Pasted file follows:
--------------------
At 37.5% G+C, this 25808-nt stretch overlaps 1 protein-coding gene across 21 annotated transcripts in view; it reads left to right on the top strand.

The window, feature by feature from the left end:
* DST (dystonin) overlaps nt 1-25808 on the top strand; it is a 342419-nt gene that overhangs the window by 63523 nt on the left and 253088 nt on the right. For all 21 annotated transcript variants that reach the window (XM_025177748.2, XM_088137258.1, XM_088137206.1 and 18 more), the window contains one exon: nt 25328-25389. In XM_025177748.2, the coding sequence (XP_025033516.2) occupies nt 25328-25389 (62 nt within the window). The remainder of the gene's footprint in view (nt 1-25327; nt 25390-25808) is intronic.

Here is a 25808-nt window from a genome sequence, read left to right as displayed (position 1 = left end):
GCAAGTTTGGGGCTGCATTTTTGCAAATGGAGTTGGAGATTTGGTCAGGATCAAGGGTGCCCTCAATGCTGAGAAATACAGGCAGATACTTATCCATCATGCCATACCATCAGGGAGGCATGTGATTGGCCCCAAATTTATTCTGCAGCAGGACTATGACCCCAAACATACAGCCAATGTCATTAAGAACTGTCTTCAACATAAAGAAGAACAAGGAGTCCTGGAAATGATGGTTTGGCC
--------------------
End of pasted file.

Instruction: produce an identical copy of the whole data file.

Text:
At 37.5% G+C, this 25808-nt stretch overlaps 1 protein-coding gene across 21 annotated transcripts in view; it reads left to right on the top strand.

The window, feature by feature from the left end:
* DST (dystonin) overlaps nt 1-25808 on the top strand; it is a 342419-nt gene that overhangs the window by 63523 nt on the left and 253088 nt on the right. For all 21 annotated transcript variants that reach the window (XM_025177748.2, XM_088137258.1, XM_088137206.1 and 18 more), the window contains one exon: nt 25328-25389. In XM_025177748.2, the coding sequence (XP_025033516.2) occupies nt 25328-25389 (62 nt within the window). The remainder of the gene's footprint in view (nt 1-25327; nt 25390-25808) is intronic.

Here is a 25808-nt window from a genome sequence, read left to right as displayed (position 1 = left end):
GCAAGTTTGGGGCTGCATTTTTGCAAATGGAGTTGGAGATTTGGTCAGGATCAAGGGTGCCCTCAATGCTGAGAAATACAGGCAGATACTTATCCATCATGCCATACCATCAGGGAGGCATGTGATTGGCCCCAAATTTATTCTGCAGCAGGACTATGACCCCAAACATACAGCCAATGTCATTAAGAACTGTCTTCAACATAAAGAAGAACAAGGAGTCCTGGAAATGATGGTTTGGCC